Nothing is surprising in robots that perform routine work in stores together with humans. They fill out item cards, keep track of replenishment, and may even help the customer. Japanese developers from Telexistence have gone even further: a robot called Model-T will soon begin to place goods on the shelves, but it will be controlled not using software algorithms, but remotely by an operator via VR.
Putting products in their places implies fairly simple manipulations, and for them, the development of complex algorithms and the presence of artificial intelligence in the robot are not needed. The operator can operate the Model-T literally from anywhere, anywhere on the map, as long as he has a stable Internet connection. In the current conditions, the possibility of remote control of the robot is especially relevant.
Externally, Model-T is a robot torso on a platform, and the entire structure is waist-high to a person. The robot lays out the goods on the shelves using two compound movable arms. The joints of the robotic arms have 22 degrees of freedom, which gives them quite ample opportunities in terms of mobility, and at the same time, the robot is no larger than an average person in size.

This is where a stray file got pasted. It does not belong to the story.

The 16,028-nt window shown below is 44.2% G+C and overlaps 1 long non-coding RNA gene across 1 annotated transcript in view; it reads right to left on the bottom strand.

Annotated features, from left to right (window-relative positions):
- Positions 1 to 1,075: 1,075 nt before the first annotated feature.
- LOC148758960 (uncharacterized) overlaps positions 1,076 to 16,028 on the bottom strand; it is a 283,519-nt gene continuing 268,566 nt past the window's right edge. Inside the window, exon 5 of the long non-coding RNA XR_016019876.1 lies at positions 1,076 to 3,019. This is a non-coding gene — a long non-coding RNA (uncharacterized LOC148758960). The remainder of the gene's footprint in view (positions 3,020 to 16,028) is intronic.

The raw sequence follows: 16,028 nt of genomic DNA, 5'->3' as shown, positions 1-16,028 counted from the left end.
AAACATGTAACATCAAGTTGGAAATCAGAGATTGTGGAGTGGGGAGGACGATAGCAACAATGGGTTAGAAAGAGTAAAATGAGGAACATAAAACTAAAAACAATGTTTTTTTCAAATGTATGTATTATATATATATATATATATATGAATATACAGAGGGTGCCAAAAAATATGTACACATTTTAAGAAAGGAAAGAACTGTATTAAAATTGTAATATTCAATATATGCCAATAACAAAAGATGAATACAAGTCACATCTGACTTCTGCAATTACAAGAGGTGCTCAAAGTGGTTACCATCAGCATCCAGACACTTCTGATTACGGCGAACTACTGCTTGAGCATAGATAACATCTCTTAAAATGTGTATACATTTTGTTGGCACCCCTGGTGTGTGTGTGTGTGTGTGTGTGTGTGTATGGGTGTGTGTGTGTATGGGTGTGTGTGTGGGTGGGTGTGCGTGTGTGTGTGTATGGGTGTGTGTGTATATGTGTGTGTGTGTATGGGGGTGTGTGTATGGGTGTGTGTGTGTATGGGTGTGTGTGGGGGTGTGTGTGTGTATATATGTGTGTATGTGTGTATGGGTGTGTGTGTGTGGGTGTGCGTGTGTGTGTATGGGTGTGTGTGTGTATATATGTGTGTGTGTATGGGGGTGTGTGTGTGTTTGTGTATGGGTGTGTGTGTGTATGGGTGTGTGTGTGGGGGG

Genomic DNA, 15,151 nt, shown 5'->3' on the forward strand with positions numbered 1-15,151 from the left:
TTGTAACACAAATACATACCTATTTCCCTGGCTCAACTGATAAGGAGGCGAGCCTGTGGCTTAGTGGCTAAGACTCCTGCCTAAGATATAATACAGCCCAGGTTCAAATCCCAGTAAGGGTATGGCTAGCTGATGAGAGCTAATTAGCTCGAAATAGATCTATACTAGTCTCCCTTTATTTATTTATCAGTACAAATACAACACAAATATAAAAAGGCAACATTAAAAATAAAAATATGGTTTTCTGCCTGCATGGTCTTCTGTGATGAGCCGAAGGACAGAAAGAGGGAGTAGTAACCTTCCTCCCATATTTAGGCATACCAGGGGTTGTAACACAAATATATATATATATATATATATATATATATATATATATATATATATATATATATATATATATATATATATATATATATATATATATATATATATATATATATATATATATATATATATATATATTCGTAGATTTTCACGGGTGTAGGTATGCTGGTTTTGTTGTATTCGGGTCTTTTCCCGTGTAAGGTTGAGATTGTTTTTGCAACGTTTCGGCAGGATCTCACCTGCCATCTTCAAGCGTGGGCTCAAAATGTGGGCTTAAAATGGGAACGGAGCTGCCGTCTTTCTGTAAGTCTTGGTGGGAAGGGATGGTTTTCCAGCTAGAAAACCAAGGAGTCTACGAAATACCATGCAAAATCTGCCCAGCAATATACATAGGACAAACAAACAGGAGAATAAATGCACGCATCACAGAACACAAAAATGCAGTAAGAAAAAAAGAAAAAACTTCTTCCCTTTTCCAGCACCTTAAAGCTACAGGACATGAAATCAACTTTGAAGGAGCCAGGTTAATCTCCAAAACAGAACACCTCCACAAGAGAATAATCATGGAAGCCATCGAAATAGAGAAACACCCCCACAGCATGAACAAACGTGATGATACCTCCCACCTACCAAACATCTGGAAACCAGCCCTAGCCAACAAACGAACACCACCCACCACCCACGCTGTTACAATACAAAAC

The video delay between the robot and the operator is 50 ms – in theory, the Model-T’s movements should be smooth. True, so far in the video with the experimental launch of the car, everything happens, albeit smoothly, but rather slowly – the robot replenishes the supply of bottles with drinks at a speed that would be annoying if it were an ordinary person. It can be assumed that the operator was simply too cautious the first time and later will get used to it.
The developers say that the main advantage of the Model-T is the ability of staff to work from home, which means a lot in the era of social distancing. Moreover, to control such robots, stores will be able to hire employees from almost anywhere, take one person to operate several robots, not to mention automating the process of filling the shelves with goods, which usually requires a large number of man-hours.
The first test launches of the Telexistence Model-T are now starting – the developer is collaborating with FamilyMart, a large network of Asian convenience stores. At first, Model-T will begin to sort goods not in the hall, but the store’s warehouses, and the first product will be drinks in plastic bottles. Speed and accuracy have yet to be developed with the operator. Later, it is planned to entrust the robot with other goods, such as boxes of breakfast cereals, sandwiches, and packed lunches. By 2022, the Model-T should appear in 20 stores, but in general, the manufacturer has aimed at all Japanese stores.